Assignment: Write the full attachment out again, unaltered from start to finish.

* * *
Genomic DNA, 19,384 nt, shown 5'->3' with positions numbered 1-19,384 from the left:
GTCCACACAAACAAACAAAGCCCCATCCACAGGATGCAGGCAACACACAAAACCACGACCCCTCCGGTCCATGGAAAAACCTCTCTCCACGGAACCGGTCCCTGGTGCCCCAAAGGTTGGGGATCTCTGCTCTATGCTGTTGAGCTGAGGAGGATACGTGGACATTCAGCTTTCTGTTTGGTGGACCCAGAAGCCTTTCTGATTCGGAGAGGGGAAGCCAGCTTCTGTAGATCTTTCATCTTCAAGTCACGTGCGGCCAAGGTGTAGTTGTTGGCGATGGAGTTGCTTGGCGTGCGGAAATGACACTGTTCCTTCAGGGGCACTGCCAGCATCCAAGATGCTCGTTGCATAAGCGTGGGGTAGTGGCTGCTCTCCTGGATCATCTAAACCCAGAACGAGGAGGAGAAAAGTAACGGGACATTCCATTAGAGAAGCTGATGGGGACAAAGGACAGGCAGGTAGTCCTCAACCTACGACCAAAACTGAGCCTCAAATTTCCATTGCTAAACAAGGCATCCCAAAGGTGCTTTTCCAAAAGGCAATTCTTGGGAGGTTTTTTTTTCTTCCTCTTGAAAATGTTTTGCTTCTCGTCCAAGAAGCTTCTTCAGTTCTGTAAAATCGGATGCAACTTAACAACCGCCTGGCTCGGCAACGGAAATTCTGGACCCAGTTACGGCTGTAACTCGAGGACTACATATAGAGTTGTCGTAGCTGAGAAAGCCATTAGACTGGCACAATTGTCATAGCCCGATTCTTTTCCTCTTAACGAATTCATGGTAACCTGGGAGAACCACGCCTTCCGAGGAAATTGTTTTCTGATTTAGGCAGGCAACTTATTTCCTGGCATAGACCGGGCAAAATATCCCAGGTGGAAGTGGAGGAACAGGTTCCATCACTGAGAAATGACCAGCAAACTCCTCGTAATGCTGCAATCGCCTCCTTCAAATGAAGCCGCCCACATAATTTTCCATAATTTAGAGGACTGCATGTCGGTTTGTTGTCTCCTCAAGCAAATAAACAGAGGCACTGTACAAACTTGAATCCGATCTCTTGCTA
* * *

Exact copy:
Genomic DNA, 19,384 nt, shown 5'->3' with positions numbered 1-19,384 from the left:
GTCCACACAAACAAACAAAGCCCCATCCACAGGATGCAGGCAACACACAAAACCACGACCCCTCCGGTCCATGGAAAAACCTCTCTCCACGGAACCGGTCCCTGGTGCCCCAAAGGTTGGGGATCTCTGCTCTATGCTGTTGAGCTGAGGAGGATACGTGGACATTCAGCTTTCTGTTTGGTGGACCCAGAAGCCTTTCTGATTCGGAGAGGGGAAGCCAGCTTCTGTAGATCTTTCATCTTCAAGTCACGTGCGGCCAAGGTGTAGTTGTTGGCGATGGAGTTGCTTGGCGTGCGGAAATGACACTGTTCCTTCAGGGGCACTGCCAGCATCCAAGATGCTCGTTGCATAAGCGTGGGGTAGTGGCTGCTCTCCTGGATCATCTAAACCCAGAACGAGGAGGAGAAAAGTAACGGGACATTCCATTAGAGAAGCTGATGGGGACAAAGGACAGGCAGGTAGTCCTCAACCTACGACCAAAACTGAGCCTCAAATTTCCATTGCTAAACAAGGCATCCCAAAGGTGCTTTTCCAAAAGGCAATTCTTGGGAGGTTTTTTTTTCTTCCTCTTGAAAATGTTTTGCTTCTCGTCCAAGAAGCTTCTTCAGTTCTGTAAAATCGGATGCAACTTAACAACCGCCTGGCTCGGCAACGGAAATTCTGGACCCAGTTACGGCTGTAACTCGAGGACTACATATAGAGTTGTCGTAGCTGAGAAAGCCATTAGACTGGCACAATTGTCATAGCCCGATTCTTTTCCTCTTAACGAATTCATGGTAACCTGGGAGAACCACGCCTTCCGAGGAAATTGTTTTCTGATTTAGGCAGGCAACTTATTTCCTGGCATAGACCGGGCAAAATATCCCAGGTGGAAGTGGAGGAACAGGTTCCATCACTGAGAAATGACCAGCAAACTCCTCGTAATGCTGCAATCGCCTCCTTCAAATGAAGCCGCCCACATAATTTTCCATAATTTAGAGGACTGCATGTCGGTTTGTTGTCTCCTCAAGCAAATAAACAGAGGCACTGTACAAACTTGAATCCGATCTCTTGCTA